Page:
Bloodshot Reborn Deluxe Edition 1

The art is top-notch for a character that reminds me heavily of Punisher, Deadpool, and Wolverine. But reading the whole edition covering Bloodshot Reborn issues 1 to 13 makes me conclude that the Bloodshot story here looks very familiar. I thought the emphasis should have been pinned into the secret of nanotechnology and its possible weaknesses (I wanted to see a possible counter-technology to the Nanites) but the "magic" of the Nanites was swept under the rug in exchange for action and continuity of the whole Bloodshot legend---or aptly, Bloodshot's Reborn. This is definitely more of an action story than a sci fi story because the narrative theme here belongs to Bloodshot himself---Ray Garrison, not some damn nanotechnology.  It's just not so original as it seems. There are scenes that are so familiar like the last eye-candy Mad Max film reboot, Marvel Comics' Old Man Logan, and the first Matrix film when Neo woke up from the pod. Yup. That I think, sums it all.

P.S. I got a review copy of this comic book via the Net Galley and reading it via Adobe Digital Editions app in my laptop is not a smooth read. I was still able to capture some screenshots though, just for review purposes. All images owned by Valiant Comics.

Genre: Adult Action, Sci Fi
Rating: 3 pints of nano-blood 


The Secret of Sinbad's Cave by Brydie Walker Bain

I took this novel around July last year and finishing it sixteen months later (with apologies to the author), I can say that the young readers will love this book. This fantasy-adventure story reminds me so much of Steven Spielberg's 1985 film The Goonies regarding the search for a lost treasure and skirmishes with modern day hunters and pirates. This one though, is populated with vibrant New Zealand flora and fauna like nikau palm, rewarewa seedlings, kereru, tui, koura, Waitomo glow worm, and also elements and representatives of Maori Mythology like the Pouakai (Haast Eagle) , Taotoru (Orions Belt), and the patupaiarehe (fairy) bird.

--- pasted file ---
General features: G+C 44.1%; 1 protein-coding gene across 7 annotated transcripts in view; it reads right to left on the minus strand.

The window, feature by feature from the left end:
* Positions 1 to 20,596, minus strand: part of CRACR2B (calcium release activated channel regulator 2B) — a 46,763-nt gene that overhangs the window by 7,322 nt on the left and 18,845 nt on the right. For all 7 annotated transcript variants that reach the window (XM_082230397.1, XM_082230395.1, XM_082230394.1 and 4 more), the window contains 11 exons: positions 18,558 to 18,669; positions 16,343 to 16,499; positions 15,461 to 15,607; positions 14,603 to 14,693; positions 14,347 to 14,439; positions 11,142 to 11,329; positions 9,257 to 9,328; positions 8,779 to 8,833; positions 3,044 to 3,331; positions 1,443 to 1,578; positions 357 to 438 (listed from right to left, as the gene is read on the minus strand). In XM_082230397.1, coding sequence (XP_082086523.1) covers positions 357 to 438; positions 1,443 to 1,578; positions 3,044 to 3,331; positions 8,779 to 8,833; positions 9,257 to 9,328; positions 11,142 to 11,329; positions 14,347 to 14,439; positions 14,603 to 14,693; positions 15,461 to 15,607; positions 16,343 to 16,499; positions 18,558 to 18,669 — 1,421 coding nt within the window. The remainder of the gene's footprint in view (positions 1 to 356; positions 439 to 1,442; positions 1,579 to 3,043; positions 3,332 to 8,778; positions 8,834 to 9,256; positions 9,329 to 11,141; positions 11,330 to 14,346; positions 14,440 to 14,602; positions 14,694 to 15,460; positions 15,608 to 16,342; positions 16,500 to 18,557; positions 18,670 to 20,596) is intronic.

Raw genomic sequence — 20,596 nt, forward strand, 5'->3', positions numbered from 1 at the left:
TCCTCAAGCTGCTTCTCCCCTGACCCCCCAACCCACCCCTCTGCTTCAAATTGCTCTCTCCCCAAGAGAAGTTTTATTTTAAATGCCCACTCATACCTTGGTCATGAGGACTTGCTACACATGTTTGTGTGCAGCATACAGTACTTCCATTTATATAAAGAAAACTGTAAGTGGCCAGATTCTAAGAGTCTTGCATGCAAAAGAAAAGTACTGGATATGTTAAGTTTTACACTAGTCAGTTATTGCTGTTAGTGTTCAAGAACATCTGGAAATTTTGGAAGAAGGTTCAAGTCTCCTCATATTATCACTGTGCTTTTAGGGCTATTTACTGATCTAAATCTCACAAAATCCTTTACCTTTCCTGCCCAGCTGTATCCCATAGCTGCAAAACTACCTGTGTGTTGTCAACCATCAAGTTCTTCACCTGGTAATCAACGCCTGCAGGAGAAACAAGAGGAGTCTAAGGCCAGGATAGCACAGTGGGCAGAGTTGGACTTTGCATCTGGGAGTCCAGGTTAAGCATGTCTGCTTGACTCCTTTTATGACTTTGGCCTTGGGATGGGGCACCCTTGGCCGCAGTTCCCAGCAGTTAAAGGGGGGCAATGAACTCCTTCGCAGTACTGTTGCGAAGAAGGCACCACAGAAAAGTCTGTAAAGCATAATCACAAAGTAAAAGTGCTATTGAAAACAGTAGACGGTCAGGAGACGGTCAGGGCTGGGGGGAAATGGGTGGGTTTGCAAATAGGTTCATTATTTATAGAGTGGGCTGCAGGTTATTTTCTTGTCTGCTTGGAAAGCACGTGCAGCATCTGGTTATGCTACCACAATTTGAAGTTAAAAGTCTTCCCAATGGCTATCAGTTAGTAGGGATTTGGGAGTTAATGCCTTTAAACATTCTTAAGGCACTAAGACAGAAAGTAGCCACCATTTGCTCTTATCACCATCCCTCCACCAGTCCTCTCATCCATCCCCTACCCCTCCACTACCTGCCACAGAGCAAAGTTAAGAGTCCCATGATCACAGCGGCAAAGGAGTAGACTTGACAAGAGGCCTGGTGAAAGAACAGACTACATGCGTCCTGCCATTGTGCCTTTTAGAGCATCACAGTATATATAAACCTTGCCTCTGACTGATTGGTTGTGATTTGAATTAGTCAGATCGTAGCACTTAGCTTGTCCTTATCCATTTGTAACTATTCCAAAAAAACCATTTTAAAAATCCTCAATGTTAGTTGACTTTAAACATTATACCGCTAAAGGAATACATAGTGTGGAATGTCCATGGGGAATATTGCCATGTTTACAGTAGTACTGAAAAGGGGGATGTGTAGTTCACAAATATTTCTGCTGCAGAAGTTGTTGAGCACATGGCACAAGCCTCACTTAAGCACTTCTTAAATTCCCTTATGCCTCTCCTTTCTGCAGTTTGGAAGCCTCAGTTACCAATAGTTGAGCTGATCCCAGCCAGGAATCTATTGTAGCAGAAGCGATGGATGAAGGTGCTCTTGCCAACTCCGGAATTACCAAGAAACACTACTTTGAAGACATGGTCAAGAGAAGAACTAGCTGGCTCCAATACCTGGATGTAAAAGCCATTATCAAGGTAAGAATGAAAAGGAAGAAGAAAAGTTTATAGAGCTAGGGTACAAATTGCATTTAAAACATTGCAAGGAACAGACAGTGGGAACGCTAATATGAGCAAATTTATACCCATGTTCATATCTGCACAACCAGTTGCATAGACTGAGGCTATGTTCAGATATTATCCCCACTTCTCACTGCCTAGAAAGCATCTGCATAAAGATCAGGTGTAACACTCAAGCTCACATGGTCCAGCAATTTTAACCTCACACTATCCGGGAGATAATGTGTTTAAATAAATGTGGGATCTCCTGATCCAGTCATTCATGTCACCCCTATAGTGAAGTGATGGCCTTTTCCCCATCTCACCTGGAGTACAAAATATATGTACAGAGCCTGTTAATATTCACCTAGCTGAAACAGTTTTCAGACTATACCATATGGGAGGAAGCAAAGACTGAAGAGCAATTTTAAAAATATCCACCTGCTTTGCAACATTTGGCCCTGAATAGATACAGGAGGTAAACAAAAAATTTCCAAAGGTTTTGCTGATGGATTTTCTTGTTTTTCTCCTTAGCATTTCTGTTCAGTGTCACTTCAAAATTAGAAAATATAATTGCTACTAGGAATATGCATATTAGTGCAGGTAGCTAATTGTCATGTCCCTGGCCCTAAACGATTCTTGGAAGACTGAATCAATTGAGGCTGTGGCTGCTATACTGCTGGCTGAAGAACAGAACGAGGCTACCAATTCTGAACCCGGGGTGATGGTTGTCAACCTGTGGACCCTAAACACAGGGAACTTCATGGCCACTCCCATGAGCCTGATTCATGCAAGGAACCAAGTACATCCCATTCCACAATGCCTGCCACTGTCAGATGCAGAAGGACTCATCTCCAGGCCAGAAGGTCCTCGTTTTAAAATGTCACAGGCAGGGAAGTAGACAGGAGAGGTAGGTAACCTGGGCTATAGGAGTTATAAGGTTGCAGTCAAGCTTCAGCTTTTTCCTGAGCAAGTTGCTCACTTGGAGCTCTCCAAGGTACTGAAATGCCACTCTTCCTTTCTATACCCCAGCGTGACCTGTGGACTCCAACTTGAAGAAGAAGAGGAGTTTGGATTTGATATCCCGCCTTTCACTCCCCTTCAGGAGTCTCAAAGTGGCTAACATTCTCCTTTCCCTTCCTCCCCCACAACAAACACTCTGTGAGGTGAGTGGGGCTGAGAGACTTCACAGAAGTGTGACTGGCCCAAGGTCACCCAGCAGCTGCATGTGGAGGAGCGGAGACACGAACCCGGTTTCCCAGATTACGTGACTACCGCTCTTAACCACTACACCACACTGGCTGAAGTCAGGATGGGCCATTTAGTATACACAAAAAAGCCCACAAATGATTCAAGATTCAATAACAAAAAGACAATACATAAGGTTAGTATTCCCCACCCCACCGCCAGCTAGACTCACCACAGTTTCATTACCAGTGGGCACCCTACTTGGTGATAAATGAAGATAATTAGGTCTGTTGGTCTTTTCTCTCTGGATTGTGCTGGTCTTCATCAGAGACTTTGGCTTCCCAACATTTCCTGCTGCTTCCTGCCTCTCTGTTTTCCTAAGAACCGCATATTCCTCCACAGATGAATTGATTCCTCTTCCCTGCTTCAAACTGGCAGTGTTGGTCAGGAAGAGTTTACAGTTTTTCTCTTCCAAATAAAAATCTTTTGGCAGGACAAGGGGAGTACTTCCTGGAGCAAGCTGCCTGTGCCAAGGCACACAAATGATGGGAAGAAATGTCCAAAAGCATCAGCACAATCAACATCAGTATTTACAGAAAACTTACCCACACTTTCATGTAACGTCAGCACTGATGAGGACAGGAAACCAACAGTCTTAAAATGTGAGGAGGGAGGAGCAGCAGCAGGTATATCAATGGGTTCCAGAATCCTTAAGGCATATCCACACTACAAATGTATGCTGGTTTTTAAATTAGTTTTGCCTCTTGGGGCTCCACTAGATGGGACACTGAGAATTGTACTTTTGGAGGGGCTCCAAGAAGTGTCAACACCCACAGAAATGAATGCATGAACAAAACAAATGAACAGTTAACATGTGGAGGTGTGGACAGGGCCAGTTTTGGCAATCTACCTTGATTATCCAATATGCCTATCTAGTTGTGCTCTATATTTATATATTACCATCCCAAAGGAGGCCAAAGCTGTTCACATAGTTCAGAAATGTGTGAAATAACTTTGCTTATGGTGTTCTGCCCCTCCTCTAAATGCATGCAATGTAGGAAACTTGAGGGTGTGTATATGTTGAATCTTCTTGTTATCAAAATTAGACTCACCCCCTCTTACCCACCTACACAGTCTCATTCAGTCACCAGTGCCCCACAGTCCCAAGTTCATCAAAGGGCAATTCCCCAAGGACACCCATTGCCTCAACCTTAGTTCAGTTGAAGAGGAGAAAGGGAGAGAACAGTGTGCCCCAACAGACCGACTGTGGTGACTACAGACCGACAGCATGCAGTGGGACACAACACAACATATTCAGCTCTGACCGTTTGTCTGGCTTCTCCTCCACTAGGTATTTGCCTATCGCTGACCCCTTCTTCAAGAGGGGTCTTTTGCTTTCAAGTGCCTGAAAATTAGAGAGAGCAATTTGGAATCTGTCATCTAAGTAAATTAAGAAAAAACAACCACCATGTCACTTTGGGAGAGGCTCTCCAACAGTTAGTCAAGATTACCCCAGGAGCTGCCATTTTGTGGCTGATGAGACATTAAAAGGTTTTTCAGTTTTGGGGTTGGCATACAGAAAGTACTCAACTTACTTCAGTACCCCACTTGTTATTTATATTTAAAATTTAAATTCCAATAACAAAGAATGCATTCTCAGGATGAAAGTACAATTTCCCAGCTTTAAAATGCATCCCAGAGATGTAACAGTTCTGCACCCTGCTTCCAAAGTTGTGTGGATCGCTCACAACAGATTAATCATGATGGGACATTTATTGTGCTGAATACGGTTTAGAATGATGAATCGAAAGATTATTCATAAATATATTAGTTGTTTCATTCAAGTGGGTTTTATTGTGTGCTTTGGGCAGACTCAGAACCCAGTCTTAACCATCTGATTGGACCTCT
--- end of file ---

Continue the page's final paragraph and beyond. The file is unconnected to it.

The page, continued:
Story-wise and as stated earlier, it caters to the YA readership but I think adult readers will also appreciate it especially if you love the New Zealand outdoors (as widely popularized by Peter Jackson's LOTR film trilogy) and the adventures of spelunking/potholing/caving. My only issue so far is how the character Mike was depicted as having no clue with regard to his daughter's whereabouts just after that child asked him about the location of hidden caves in the area. In real world, a parent can connect-the-dot quickly. It appears that Mike is the opposite, the counter-weight to Abraham's wisdom that creates a balancing order, an unexpected equilibrium shared by the two patriarchs for the whole pack. The children on the other hand are reckless being themselves and definitely lucky making you realize that you are indeed reading a fantastic novel. What I like most in this book are the background stories concerning the protagonist's ancestry, all ancient and in some angle, mythological. Tattoed Maori warriors summoned into haka dance is also a memorable scene.